As formations which can launch fifth-generation stealth attacks from the ocean, dispatch heavily armed ship-to-shore vehicles loaded with Marines and weapons, operate Osprey Tiltrotors for troop transport behind enemy lines and command fleets of surface, air, and undersea drones, U.S. Navy Amphibious Ready Groups (ARG) could almost operate as adapted, tailorable, multi-mission Carrier Strike Groups.
This would be particularly true in maritime environments such as those that exist in the Pacific region where there are many island chains, coastal areas, and sea-land domain operational requirements. Unlike Carrier Strike Groups which, having large, deep-draft blue-water ships such as carriers and destroyers, Amphibious Ready Groups can perform maritime combat operations in both open blue water and in littoral areas too. In terms of the types of immediate combat missions that could emerge and quickly become necessary in the Pacific region, many of the possibilities would likely require capabilities associated with an ARG.
Perhaps this is part of why the U.S. Navy is now operating its America Amphibious Ready Group in the Pacific region, conducting patrols and security operations in the Philippine Sea. An ARG in the Pacific region would not only have the ability to launch amphibious ship-to-shore attacks in island areas or along contested enemy coastline. The Navy could, however, launch the F-35B vertical take-off-and-landing fifth-generation stealth air asset which can perform strikes over land, attack enemy surface ships, support advancing amphibious forces, or even conduct forward reconnaissance and targeting missions. In this respect, an ARG introduces a measure of mission versatility that a heavier, longer-range Carrier Strike Group might not achieve while still ensuring the possibility of fifth-generation air support.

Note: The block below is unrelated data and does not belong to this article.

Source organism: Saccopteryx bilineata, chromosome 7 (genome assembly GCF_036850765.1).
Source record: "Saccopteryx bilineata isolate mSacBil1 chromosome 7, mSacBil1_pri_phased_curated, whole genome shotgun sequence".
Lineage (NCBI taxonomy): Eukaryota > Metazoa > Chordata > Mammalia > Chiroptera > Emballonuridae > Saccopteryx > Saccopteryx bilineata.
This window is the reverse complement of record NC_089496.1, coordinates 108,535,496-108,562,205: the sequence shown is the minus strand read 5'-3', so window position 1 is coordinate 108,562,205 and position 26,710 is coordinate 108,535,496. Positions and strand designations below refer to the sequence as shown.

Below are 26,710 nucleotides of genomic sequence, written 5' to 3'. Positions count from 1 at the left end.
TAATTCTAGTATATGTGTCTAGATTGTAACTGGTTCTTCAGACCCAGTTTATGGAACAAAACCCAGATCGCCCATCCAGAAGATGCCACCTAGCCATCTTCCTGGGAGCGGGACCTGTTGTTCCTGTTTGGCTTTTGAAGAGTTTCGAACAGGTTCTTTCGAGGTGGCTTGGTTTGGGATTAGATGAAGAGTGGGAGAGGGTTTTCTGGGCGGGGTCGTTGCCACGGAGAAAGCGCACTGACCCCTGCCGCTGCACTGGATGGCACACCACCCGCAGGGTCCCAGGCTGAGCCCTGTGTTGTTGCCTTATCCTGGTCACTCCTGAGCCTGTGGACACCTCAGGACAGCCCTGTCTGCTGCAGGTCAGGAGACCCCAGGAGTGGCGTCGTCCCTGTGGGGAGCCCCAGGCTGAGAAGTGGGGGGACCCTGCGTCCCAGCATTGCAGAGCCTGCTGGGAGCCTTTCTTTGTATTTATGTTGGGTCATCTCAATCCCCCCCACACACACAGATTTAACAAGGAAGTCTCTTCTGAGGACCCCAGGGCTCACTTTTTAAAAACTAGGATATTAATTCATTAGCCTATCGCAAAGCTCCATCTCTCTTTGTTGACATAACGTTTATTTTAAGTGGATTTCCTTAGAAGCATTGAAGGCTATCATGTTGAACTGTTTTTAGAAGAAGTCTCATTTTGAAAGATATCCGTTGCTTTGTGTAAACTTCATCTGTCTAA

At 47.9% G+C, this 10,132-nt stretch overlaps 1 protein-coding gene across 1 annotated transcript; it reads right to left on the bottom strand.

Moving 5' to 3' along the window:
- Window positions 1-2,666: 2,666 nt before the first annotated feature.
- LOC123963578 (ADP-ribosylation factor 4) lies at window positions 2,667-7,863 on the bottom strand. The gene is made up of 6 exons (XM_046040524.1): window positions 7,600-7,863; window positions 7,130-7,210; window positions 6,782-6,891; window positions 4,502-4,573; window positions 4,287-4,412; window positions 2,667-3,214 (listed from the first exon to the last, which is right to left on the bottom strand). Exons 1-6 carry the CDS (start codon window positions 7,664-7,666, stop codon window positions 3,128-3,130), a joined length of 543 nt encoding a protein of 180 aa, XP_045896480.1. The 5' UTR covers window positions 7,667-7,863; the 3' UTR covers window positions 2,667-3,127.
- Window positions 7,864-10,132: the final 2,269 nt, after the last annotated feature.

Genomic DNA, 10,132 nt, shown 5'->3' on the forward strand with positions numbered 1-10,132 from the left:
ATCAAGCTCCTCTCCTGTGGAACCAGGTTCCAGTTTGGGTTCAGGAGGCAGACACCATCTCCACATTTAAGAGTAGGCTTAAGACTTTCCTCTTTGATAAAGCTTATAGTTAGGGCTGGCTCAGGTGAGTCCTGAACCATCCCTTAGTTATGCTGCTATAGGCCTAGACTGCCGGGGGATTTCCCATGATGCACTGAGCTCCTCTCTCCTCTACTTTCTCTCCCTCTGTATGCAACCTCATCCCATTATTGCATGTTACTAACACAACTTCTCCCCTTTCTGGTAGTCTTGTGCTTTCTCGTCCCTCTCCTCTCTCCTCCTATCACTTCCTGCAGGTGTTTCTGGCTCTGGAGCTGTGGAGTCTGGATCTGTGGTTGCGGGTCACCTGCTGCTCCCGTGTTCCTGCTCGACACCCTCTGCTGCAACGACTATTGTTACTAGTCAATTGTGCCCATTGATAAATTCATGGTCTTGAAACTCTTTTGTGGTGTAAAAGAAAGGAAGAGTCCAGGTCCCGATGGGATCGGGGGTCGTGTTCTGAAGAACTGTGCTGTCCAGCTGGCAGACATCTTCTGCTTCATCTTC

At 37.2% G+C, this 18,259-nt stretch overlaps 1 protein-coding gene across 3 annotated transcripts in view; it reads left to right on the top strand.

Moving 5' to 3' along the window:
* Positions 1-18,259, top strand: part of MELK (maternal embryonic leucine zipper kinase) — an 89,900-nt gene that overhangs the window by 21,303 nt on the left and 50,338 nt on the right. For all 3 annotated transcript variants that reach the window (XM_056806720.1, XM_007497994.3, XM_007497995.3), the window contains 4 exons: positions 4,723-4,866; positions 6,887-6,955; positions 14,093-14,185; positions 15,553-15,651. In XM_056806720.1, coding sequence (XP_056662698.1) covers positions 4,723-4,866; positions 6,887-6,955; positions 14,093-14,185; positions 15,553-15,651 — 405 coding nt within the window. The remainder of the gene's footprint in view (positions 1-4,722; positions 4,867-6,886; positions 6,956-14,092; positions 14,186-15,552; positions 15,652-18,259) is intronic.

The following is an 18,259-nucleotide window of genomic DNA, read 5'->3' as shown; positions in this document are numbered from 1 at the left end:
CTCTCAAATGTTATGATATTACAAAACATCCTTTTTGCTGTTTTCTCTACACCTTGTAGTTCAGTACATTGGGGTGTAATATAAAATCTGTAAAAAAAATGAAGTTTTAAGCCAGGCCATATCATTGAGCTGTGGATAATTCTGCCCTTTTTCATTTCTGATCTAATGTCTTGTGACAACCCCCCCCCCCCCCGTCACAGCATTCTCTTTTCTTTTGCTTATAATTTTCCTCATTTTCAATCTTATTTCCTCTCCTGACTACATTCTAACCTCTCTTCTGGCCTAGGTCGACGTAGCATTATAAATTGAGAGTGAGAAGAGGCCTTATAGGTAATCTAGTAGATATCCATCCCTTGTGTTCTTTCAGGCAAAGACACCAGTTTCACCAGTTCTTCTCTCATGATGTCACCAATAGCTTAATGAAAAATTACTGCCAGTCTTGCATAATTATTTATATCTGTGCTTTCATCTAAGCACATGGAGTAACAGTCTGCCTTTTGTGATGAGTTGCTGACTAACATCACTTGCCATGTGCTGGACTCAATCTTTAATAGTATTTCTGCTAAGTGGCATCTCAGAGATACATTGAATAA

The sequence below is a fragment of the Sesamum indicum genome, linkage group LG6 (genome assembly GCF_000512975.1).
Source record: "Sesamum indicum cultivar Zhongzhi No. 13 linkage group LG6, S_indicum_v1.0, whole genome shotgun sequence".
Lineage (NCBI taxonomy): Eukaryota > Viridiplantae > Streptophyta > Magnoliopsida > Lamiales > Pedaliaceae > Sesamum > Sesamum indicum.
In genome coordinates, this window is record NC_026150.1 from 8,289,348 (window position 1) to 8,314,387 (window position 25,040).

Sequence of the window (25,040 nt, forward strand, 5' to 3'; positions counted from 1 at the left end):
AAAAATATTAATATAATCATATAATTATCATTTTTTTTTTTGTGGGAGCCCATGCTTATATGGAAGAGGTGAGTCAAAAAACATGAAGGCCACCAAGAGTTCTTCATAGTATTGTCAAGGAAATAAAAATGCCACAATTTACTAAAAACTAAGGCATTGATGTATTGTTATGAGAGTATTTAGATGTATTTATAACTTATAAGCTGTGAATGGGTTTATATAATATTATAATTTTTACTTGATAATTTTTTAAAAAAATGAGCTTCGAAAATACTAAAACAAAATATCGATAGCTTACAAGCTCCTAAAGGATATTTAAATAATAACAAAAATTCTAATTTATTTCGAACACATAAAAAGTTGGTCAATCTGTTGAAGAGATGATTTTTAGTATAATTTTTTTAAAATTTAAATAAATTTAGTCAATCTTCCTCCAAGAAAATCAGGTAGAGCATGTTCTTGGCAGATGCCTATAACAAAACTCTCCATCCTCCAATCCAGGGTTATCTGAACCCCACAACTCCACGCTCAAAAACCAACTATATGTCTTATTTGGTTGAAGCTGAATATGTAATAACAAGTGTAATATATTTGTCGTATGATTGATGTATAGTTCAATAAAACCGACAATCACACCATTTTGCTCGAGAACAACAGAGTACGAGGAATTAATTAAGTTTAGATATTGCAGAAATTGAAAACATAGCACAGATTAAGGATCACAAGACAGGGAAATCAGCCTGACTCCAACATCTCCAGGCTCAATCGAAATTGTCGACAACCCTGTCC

There are so many potential scenarios in the Pacific region that might require or benefit from the presence of amphibious forces. Should Taiwan or Japan fall victim to some kind of Chinese attack, then an ARG could immediately bring thousands of Marines to support defenses, launch F-35 jets to attack approaching forces, and quickly reinforce supplies, troop reinforcements, weapons, and equipment to the shorelines under attack. With watercraft such as ship-to-shore connectors able to transport large amounts of Marines, equipment, and weapons to the fight, an ARG could itself launch amphibious attacks upon the attacking amphibious forces to thwart their advance and prevent a successful shore landing.
Amphibious forces can also operate large numbers of deck-launched air drones and unmanned surface vessels able to perform forward reconnaissance missions, transport essential supplies ashore or even conduct offensive attack operations when directed by a human.
This kind of tactical mission scope would also prove critical should some kind of confrontation emerge in the South China Sea, where land and sea intersect repeatedly and in rapid succession. This need for multi-domain close-in maritime attack, oriented largely toward the Pacific, quite possibly explains why the Marines are working intensely to build and deploy its new light amphibious warship for “island-hopping” expeditionary warfare moving weapons and Marines quickly and interchangeably from ship to shore.
Kris Osborn is the defense editor for the National Interest. Osborn previously served at the Pentagon as a Highly Qualified Expert with the Office of the Assistant Secretary of the Army—Acquisition, Logistics & Technology. Osborn has also worked as an anchor and on-air military specialist at national TV networks. He has appeared as a guest military expert on Fox News, MSNBC, The Military Channel, and The History Channel. He also has a Master's Degree in Comparative Literature from Columbia University.